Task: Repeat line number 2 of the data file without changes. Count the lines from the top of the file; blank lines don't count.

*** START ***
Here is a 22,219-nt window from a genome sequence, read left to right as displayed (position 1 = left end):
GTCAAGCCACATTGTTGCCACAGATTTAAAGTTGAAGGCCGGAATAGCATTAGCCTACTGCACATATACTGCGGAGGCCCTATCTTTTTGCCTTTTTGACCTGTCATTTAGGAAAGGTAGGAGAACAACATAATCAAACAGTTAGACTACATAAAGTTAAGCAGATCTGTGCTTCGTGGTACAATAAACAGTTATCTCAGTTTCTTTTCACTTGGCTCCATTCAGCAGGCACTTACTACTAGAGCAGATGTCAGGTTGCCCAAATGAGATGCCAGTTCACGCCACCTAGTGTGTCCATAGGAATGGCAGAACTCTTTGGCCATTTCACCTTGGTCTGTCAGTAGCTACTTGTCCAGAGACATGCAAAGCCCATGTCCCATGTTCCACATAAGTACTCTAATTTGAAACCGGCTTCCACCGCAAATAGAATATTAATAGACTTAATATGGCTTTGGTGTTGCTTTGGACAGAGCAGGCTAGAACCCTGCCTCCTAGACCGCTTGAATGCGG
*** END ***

GTCAAGCCACATTGTTGCCACAGATTTAAAGTTGAAGGCCGGAATAGCATTAGCCTACTGCACATATACTGCGGAGGCCCTATCTTTTTGCCTTTTTGACCTGTCATTTAGGAAAGGTAGGAGAACAACATAATCAAACAGTTAGACTACATAAAGTTAAGCAGATCTGTGCTTCGTGGTACAATAAACAGTTATCTCAGTTTCTTTTCACTTGGCTCCATTCAGCAGGCACTTACTACTAGAGCAGATGTCAGGTTGCCCAAATGAGATGCCAGTTCACGCCACCTAGTGTGTCCATAGGAATGGCAGAACTCTTTGGCCATTTCACCTTGGTCTGTCAGTAGCTACTTGTCCAGAGACATGCAAAGCCCATGTCCCATGTTCCACATAAGTACTCTAATTTGAAACCGGCTTCCACCGCAAATAGAATATTAATAGACTTAATATGGCTTTGGTGTTGCTTTGGACAGAGCAGGCTAGAACCCTGCCTCCTAGACCGCTTGAATGCGG